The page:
- By Emily TamkinEmily Tamkin is a staff writer at Foreign Policy. She writes for FP’s The Cable, a real-time take on the news in Washington and the wider world. She has been at FP since the fall of 2016, before which she was an associate editor at New America, a nonpartisan think tank in Washington. She has a B.A. in Russian literature from Columbia University, an M.Phil. in Russian and East European studies from the University of Oxford, and studied Soviet dissidence in archival centers in Moscow, Tbilisi, and, on a Fulbright, in Bremen — all of which means that at FP, she writes when she can on Russia and Central and Eastern Europe., Robbie GramerRobbie Gramer is a staff writer at Foreign Policy. He writes for The Cable, FP’s real-time take on all things, well, foreign policy. Before he joined FP in 2016, he used to think in a tank, managing the NATO portfolio at the Atlantic Council for three years. He’s a graduate of American University’s School of International Service, where he studied international relations and European affairs. He has lived in both Washington and Brussels, though he grew up in Idaho and Oregon, so he’s a West Coaster at heart. When he’s not busy reporting, he’s probably busy starting three new books before he has finished the last one or planning a trip to a national park he hasn’t visited yet.
The State Department released another batch of Democratic nominee Hillary Clinton’s emails on Thursday afternoon.
Approximately 350 documents totaling 1,250 pages of emails were released, according to the State Department. There’s details of the 2011 announcement of the interim Libyan cabinet, a speech to the Haiti Donors Conference, scads of articles forwarded by Sidney Blumenthal, and details of the many ways in which Huma Abedin manages Hillary Clinton’s travel schedule, fax machine, and printing things. Also, John Podesta, who as we now know puts everything in writing, slammed David Axelrod in 2010 for caving to the right wing on economic principles.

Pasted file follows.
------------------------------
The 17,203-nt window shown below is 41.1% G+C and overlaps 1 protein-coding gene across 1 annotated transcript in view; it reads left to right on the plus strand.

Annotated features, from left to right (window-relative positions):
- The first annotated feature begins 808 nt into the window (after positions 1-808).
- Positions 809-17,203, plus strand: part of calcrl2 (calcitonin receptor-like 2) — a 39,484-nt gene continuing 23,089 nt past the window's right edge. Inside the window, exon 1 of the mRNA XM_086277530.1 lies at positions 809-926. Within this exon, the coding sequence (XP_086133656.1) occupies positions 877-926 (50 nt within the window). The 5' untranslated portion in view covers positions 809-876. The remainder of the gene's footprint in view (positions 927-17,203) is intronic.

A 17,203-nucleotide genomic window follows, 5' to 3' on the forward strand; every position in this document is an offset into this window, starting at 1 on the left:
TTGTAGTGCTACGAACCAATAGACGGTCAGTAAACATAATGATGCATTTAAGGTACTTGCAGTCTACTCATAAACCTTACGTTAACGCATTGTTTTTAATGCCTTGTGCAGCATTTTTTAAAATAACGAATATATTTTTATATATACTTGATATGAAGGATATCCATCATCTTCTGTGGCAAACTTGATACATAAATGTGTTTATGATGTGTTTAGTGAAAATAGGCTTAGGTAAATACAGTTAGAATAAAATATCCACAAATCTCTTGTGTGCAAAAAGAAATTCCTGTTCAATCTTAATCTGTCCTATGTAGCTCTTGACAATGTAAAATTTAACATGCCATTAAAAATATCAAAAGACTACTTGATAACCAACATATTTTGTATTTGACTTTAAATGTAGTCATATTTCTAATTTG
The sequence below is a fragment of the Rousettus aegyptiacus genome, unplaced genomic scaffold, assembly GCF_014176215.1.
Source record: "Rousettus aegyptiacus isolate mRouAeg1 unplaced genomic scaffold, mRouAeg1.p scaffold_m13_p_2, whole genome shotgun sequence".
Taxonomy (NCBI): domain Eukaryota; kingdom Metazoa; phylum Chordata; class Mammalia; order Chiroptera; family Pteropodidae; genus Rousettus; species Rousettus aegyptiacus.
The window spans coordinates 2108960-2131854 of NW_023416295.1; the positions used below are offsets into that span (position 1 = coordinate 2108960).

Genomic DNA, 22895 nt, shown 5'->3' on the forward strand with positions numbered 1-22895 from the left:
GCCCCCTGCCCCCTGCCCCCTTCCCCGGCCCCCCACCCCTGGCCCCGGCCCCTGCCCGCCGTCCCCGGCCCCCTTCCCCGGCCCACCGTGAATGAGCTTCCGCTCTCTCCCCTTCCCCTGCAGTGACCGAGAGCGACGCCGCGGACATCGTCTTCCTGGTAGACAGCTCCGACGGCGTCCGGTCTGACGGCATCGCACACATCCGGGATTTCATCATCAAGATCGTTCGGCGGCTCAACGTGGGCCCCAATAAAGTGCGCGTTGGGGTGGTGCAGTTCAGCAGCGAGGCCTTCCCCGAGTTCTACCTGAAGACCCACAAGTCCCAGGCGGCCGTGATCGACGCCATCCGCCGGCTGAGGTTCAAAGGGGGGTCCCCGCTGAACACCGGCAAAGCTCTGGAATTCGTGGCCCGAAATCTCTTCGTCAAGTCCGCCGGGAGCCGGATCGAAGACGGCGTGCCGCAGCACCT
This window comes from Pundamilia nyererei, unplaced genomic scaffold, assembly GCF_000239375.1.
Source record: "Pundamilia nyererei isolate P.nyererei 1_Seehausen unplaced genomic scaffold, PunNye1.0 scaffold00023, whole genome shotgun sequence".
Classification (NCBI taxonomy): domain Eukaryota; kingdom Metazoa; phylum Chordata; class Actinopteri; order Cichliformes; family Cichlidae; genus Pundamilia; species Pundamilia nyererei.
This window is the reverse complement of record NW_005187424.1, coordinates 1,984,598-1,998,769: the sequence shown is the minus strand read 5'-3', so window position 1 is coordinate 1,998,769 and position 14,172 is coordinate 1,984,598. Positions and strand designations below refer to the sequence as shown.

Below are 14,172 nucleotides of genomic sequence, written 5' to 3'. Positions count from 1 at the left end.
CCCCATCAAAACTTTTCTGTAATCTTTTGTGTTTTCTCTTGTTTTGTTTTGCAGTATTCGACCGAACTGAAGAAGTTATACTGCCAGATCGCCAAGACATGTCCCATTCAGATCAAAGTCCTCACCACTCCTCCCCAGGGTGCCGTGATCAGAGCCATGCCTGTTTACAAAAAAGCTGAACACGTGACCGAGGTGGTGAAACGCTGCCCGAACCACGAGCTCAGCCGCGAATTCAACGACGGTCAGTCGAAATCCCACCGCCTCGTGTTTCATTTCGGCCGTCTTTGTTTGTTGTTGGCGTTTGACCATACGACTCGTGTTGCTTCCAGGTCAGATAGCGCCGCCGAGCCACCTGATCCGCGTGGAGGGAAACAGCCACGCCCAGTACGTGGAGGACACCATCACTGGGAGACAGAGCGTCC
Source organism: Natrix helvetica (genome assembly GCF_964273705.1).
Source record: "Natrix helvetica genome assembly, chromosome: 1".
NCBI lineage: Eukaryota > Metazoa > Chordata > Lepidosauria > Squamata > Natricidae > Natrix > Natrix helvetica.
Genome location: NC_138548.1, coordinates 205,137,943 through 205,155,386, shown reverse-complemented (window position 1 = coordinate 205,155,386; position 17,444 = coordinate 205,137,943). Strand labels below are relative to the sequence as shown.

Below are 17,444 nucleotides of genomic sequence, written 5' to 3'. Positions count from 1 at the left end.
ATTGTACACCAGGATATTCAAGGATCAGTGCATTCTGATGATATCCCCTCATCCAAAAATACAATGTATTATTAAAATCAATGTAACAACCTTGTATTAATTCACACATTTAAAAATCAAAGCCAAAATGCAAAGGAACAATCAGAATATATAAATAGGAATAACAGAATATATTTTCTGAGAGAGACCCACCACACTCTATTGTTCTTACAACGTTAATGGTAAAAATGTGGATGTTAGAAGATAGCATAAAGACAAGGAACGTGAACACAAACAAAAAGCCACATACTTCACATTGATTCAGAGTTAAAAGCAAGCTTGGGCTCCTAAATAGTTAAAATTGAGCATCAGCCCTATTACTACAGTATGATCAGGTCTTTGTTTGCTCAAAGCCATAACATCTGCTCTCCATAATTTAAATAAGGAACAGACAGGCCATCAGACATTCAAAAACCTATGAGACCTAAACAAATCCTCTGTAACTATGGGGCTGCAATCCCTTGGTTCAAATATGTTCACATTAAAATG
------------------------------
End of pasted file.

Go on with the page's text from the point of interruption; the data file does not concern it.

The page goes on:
The State Department also said it would produce an additional unspecified amount of materials on Friday.
This is, of course, not the only recent piece of Hillary Clinton email news. On Oct. 28, the FBI announced to Congress it would looking into emails found on serial sexter (and former congressman) Anthony Weiner’s computer for information pertinent to the previous Clinton email investigation that was closed last July. A Marquette Law School poll released Wednesday reported that 60 percent of voters are bothered “a lot” by Clinton’s email October surprise, up from 50 percent before the news broke.
FBI Director James Comey has come under fire for his decision to reopen the investigation. Senate Democratic Leader Harry Reid penned an Oct. 31 letter informing Comey he may have violated the Hatch Act, with prevents federal employees from using authority to influence an election. Reid also needled Comey for failing to pursue what the senior senator hinted was an ongoing FBI inquiry into nefarious ties between Donald Trump and Russia — a claim that media outlets have both confirmed and denied.
Anonymous FBI sources told Fox News that the bureau’s investigation of the Clinton Foundation would “likely” move toward an indictment. The sources did not specify a timeline.
Not to be outdone, WikiLeaks also released still more John Podesta emails Thursday. Some of them contained substantive information — for example, how Hillary Clinton was prepared to answer for her past comments on “super predators.” Some of the emails, however, were far more underwhelming — including how much campaign Communications Director Jennifer Palmieri loves her own ads.
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